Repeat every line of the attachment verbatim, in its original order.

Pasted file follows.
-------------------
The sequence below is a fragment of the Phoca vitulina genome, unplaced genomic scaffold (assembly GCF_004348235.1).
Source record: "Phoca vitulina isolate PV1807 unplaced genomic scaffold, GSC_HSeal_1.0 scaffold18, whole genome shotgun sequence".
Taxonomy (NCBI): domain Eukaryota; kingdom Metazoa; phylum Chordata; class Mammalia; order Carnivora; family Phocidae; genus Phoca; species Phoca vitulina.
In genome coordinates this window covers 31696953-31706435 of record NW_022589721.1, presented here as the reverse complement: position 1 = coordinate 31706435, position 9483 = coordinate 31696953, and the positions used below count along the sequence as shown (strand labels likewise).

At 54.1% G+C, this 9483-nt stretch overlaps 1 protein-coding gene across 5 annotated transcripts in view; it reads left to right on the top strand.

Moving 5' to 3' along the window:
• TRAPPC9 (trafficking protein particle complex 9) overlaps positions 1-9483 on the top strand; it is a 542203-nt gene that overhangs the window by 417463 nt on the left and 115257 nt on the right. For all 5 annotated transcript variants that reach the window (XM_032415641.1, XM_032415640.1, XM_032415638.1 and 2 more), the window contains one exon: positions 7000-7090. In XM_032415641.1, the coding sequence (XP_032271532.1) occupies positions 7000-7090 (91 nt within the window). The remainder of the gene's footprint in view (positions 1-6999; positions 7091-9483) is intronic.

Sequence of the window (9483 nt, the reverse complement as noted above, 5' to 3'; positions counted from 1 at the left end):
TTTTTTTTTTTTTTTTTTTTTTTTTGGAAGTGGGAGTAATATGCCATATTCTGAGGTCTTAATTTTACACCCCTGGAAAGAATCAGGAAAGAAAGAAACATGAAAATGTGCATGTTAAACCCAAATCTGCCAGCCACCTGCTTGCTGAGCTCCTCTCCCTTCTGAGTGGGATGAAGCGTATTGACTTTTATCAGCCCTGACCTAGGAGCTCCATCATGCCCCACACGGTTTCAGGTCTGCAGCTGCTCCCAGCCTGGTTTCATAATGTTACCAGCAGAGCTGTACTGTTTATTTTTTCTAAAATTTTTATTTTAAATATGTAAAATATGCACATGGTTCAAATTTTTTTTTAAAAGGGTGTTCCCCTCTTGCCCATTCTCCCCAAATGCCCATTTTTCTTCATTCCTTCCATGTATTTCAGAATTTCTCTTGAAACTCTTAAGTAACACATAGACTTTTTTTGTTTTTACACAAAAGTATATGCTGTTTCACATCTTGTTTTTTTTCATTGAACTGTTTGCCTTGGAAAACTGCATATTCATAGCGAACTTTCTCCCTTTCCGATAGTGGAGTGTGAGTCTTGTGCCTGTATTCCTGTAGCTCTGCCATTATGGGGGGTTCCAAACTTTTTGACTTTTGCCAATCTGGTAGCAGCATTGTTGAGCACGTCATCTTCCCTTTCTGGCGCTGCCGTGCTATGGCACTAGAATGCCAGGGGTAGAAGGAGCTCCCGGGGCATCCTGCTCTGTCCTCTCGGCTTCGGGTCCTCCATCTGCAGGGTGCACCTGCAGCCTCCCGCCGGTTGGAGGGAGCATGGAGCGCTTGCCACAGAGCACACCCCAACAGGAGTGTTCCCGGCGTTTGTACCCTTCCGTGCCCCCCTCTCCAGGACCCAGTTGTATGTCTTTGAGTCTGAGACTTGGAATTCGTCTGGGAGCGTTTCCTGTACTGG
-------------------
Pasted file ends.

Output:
The sequence below is a fragment of the Phoca vitulina genome, unplaced genomic scaffold (assembly GCF_004348235.1).
Source record: "Phoca vitulina isolate PV1807 unplaced genomic scaffold, GSC_HSeal_1.0 scaffold18, whole genome shotgun sequence".
Taxonomy (NCBI): domain Eukaryota; kingdom Metazoa; phylum Chordata; class Mammalia; order Carnivora; family Phocidae; genus Phoca; species Phoca vitulina.
In genome coordinates this window covers 31696953-31706435 of record NW_022589721.1, presented here as the reverse complement: position 1 = coordinate 31706435, position 9483 = coordinate 31696953, and the positions used below count along the sequence as shown (strand labels likewise).

At 54.1% G+C, this 9483-nt stretch overlaps 1 protein-coding gene across 5 annotated transcripts in view; it reads left to right on the top strand.

Moving 5' to 3' along the window:
• TRAPPC9 (trafficking protein particle complex 9) overlaps positions 1-9483 on the top strand; it is a 542203-nt gene that overhangs the window by 417463 nt on the left and 115257 nt on the right. For all 5 annotated transcript variants that reach the window (XM_032415641.1, XM_032415640.1, XM_032415638.1 and 2 more), the window contains one exon: positions 7000-7090. In XM_032415641.1, the coding sequence (XP_032271532.1) occupies positions 7000-7090 (91 nt within the window). The remainder of the gene's footprint in view (positions 1-6999; positions 7091-9483) is intronic.

Sequence of the window (9483 nt, the reverse complement as noted above, 5' to 3'; positions counted from 1 at the left end):
TTTTTTTTTTTTTTTTTTTTTTTTTGGAAGTGGGAGTAATATGCCATATTCTGAGGTCTTAATTTTACACCCCTGGAAAGAATCAGGAAAGAAAGAAACATGAAAATGTGCATGTTAAACCCAAATCTGCCAGCCACCTGCTTGCTGAGCTCCTCTCCCTTCTGAGTGGGATGAAGCGTATTGACTTTTATCAGCCCTGACCTAGGAGCTCCATCATGCCCCACACGGTTTCAGGTCTGCAGCTGCTCCCAGCCTGGTTTCATAATGTTACCAGCAGAGCTGTACTGTTTATTTTTTCTAAAATTTTTATTTTAAATATGTAAAATATGCACATGGTTCAAATTTTTTTTTAAAAGGGTGTTCCCCTCTTGCCCATTCTCCCCAAATGCCCATTTTTCTTCATTCCTTCCATGTATTTCAGAATTTCTCTTGAAACTCTTAAGTAACACATAGACTTTTTTTGTTTTTACACAAAAGTATATGCTGTTTCACATCTTGTTTTTTTTCATTGAACTGTTTGCCTTGGAAAACTGCATATTCATAGCGAACTTTCTCCCTTTCCGATAGTGGAGTGTGAGTCTTGTGCCTGTATTCCTGTAGCTCTGCCATTATGGGGGGTTCCAAACTTTTTGACTTTTGCCAATCTGGTAGCAGCATTGTTGAGCACGTCATCTTCCCTTTCTGGCGCTGCCGTGCTATGGCACTAGAATGCCAGGGGTAGAAGGAGCTCCCGGGGCATCCTGCTCTGTCCTCTCGGCTTCGGGTCCTCCATCTGCAGGGTGCACCTGCAGCCTCCCGCCGGTTGGAGGGAGCATGGAGCGCTTGCCACAGAGCACACCCCAACAGGAGTGTTCCCGGCGTTTGTACCCTTCCGTGCCCCCCTCTCCAGGACCCAGTTGTATGTCTTTGAGTCTGAGACTTGGAATTCGTCTGGGAGCGTTTCCTGTACTGG